An exceptional study that discusses the concept of generative artificial intelligence (GAI) before its buzz is Tijn van der Zant’s PhD dissertation published in 2010.9 For him, GAI, a concept hugely influenced by neo-cybernetics, is distinguished from the conventional AI by its dynamic, self-organising system that continuously interacts with the environment and adapts itself to the conditions inside and outside: the ‘classical AI’ is static and fixed, and its execution has no or little impact on its internal system, whereas GAI’s system continuously changes ‘to structure the next level of adaptive processes which can structure the next level of adaptive processes ad infinitum’.10 In short, whereas the recent understanding of the term attributes its ‘generative’ capacity to the generation of contents, his idea attributes it to that of the system. In addition, as his idea puts the importance on its relationship to the surrounding environment, it opens up the possibility of considering a way to locate its user in relation to the machine, in contrast to the current idea of GAI. In the final part, I come back to his idea, comparing it with contemporary AI tools discussed below.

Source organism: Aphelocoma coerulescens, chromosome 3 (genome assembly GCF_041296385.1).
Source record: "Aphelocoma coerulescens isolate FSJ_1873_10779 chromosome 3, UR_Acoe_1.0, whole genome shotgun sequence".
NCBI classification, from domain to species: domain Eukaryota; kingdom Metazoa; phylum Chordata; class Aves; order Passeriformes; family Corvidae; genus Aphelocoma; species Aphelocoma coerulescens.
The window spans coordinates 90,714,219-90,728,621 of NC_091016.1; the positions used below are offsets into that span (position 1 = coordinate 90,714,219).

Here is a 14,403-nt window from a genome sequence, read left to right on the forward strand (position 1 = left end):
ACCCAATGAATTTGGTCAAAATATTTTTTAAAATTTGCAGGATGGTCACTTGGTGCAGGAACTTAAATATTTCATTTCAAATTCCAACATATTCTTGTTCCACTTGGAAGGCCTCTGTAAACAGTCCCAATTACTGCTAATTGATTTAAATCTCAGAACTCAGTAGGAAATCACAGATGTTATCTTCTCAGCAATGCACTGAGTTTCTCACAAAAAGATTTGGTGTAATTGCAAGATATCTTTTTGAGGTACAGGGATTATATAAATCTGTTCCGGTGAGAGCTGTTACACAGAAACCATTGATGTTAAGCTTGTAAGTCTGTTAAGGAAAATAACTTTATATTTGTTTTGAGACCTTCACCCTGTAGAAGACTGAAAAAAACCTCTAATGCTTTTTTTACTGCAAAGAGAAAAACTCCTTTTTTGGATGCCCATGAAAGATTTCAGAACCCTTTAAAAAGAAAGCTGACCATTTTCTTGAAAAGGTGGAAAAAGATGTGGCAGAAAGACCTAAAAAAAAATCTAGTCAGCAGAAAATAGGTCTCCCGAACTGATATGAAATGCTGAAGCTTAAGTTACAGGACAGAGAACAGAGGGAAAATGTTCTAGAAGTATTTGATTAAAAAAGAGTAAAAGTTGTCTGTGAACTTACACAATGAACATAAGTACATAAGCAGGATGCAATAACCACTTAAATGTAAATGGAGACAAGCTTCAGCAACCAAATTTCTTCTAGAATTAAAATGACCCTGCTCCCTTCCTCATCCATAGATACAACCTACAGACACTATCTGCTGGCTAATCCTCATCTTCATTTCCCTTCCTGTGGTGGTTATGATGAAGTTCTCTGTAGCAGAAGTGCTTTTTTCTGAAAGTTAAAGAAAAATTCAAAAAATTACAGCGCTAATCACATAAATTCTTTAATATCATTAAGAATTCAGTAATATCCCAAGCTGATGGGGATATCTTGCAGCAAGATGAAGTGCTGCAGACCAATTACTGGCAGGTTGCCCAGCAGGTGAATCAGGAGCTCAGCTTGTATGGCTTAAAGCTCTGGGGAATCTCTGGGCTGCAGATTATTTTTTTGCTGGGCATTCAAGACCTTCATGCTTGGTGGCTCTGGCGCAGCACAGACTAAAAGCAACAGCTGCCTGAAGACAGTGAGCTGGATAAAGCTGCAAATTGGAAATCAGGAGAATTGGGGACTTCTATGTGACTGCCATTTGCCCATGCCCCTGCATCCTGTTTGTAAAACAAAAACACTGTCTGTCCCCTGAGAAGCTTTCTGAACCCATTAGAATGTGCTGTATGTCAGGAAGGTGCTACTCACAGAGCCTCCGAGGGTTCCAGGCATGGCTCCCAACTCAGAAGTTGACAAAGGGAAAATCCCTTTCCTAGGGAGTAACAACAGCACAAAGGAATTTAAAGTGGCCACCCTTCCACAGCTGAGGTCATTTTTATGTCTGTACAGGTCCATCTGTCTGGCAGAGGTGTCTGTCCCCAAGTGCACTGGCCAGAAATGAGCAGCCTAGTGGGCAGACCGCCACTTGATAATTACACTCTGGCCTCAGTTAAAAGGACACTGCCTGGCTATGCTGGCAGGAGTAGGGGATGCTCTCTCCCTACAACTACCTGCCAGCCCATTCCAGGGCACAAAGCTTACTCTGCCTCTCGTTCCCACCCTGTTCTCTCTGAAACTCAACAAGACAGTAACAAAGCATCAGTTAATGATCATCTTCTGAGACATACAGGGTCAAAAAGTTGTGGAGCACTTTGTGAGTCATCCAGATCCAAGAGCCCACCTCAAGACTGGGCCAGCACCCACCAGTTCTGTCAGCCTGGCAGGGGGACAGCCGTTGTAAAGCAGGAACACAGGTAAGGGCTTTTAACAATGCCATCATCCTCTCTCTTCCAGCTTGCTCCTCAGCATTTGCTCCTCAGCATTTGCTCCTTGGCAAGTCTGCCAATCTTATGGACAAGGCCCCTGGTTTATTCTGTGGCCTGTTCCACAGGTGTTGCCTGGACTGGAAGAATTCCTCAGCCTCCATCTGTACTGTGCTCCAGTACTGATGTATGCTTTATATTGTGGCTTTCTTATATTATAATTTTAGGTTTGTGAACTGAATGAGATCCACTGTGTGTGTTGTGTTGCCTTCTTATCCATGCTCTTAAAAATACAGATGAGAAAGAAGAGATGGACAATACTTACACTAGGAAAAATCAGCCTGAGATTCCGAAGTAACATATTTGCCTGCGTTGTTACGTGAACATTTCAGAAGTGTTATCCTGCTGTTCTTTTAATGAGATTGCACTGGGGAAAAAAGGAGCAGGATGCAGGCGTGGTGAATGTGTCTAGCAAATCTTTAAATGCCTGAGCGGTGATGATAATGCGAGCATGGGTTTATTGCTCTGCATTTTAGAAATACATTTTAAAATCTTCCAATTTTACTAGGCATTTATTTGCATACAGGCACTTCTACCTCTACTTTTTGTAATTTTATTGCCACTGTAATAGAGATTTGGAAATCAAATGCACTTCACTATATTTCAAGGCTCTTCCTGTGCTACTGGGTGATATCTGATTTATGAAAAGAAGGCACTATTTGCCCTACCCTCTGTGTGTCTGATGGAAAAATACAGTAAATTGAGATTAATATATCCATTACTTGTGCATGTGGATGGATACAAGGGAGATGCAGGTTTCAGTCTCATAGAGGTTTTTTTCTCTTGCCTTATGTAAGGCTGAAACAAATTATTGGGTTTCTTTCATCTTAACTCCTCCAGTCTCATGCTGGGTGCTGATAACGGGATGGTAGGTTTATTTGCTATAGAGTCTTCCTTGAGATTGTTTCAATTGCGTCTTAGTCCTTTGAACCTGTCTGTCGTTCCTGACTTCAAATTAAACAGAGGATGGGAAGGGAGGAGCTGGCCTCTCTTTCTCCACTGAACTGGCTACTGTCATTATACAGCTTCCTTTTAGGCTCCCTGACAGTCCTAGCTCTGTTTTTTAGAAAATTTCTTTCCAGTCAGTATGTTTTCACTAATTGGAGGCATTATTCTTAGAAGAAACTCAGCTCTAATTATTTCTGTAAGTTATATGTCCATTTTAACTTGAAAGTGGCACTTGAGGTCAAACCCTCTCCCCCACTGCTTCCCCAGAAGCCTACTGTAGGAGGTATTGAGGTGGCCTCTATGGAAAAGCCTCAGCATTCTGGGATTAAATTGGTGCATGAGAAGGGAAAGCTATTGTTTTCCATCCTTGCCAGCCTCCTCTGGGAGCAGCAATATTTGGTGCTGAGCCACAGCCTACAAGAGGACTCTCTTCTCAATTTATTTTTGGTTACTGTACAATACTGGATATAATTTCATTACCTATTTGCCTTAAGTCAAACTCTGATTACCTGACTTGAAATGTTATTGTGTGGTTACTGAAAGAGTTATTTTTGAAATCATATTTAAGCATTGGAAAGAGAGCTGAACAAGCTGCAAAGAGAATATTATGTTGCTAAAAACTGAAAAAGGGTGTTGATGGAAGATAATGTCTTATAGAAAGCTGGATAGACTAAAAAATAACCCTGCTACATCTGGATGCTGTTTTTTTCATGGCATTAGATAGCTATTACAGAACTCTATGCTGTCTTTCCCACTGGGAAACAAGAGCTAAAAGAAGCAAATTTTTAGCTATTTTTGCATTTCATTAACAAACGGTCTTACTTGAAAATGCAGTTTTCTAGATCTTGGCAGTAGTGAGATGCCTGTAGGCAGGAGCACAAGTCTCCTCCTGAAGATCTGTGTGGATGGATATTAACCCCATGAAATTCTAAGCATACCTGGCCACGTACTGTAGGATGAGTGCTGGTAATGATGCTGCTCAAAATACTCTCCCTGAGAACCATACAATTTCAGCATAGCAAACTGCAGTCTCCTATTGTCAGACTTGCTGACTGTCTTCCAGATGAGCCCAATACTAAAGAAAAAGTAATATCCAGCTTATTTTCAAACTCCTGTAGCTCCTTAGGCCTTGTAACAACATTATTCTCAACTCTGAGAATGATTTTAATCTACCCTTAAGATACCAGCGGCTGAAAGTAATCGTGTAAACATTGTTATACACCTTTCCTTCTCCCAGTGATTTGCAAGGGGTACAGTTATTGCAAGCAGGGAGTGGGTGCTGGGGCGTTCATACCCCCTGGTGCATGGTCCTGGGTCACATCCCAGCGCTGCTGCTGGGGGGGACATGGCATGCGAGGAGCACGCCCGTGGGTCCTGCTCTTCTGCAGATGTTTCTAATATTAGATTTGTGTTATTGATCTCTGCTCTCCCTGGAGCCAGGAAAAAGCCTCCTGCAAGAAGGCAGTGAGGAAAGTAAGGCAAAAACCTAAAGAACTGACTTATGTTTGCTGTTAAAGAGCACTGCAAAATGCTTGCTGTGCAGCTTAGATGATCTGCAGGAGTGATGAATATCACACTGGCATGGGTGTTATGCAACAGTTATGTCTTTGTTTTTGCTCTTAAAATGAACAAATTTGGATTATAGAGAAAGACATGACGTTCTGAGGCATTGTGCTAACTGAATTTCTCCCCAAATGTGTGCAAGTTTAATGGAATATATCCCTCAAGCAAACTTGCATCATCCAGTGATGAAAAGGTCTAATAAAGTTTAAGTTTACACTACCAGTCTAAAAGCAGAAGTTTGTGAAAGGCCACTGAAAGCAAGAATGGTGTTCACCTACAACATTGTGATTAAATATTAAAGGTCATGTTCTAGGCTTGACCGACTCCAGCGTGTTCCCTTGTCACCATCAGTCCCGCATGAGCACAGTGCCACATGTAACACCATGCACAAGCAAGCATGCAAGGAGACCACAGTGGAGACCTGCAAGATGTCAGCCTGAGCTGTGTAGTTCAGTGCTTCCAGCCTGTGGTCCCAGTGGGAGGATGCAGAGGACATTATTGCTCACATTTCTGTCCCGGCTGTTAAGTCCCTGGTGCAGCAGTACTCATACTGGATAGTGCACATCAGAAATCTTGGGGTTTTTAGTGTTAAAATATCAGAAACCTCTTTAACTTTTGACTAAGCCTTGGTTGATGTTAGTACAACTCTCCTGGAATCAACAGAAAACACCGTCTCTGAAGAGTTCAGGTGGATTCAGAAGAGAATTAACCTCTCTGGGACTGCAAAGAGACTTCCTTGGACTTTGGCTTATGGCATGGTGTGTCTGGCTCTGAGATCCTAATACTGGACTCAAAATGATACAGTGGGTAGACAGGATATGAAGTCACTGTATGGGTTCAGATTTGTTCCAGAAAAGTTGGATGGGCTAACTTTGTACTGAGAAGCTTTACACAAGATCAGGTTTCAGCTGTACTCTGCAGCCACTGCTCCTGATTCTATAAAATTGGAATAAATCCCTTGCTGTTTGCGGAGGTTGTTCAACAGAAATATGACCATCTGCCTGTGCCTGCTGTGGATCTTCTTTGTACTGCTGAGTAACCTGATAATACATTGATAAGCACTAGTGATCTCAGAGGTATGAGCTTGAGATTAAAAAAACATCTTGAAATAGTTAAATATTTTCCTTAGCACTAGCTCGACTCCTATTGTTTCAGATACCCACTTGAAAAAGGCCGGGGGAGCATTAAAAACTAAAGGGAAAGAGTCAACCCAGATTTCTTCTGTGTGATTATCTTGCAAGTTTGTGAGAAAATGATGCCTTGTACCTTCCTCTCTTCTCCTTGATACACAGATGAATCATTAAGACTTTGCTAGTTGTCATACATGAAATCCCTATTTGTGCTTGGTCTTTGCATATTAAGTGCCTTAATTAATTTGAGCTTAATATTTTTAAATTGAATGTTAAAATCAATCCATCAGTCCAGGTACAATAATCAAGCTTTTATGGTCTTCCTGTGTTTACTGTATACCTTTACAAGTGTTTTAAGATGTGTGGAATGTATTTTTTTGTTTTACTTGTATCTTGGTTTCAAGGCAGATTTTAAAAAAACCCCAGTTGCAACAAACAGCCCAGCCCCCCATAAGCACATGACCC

In popular music studies, one of the main interests has been the industrialisation of music. Within the industrialisation, music ‘creation’ has become music ‘production’ incorporated into the domain of industry and business, and music has become a commodity produced, distributed, and packaged in its logic and the technical infrastructure. Scholars have been concerned about the practical and valuable consequences to music culture.